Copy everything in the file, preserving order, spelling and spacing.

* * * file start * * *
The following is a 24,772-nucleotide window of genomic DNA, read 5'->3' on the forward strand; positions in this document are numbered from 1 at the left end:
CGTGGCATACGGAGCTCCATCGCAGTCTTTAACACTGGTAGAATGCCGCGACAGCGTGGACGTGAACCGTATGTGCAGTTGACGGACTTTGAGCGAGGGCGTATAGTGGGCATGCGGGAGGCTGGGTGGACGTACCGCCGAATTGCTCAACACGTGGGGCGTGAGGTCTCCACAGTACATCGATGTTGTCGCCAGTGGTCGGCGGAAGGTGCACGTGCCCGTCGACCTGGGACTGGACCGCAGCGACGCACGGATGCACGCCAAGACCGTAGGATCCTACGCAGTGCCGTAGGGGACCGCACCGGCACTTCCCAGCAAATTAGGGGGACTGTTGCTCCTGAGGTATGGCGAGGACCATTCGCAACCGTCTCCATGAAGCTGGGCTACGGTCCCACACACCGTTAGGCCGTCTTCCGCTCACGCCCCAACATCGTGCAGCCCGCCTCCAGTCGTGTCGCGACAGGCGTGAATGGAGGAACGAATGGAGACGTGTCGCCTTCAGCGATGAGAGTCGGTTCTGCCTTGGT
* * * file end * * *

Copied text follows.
The following is a 24,772-nucleotide window of genomic DNA, read 5'->3' on the forward strand; positions in this document are numbered from 1 at the left end:
CGTGGCATACGGAGCTCCATCGCAGTCTTTAACACTGGTAGAATGCCGCGACAGCGTGGACGTGAACCGTATGTGCAGTTGACGGACTTTGAGCGAGGGCGTATAGTGGGCATGCGGGAGGCTGGGTGGACGTACCGCCGAATTGCTCAACACGTGGGGCGTGAGGTCTCCACAGTACATCGATGTTGTCGCCAGTGGTCGGCGGAAGGTGCACGTGCCCGTCGACCTGGGACTGGACCGCAGCGACGCACGGATGCACGCCAAGACCGTAGGATCCTACGCAGTGCCGTAGGGGACCGCACCGGCACTTCCCAGCAAATTAGGGGGACTGTTGCTCCTGAGGTATGGCGAGGACCATTCGCAACCGTCTCCATGAAGCTGGGCTACGGTCCCACACACCGTTAGGCCGTCTTCCGCTCACGCCCCAACATCGTGCAGCCCGCCTCCAGTCGTGTCGCGACAGGCGTGAATGGAGGAACGAATGGAGACGTGTCGCCTTCAGCGATGAGAGTCGGTTCTGCCTTGGT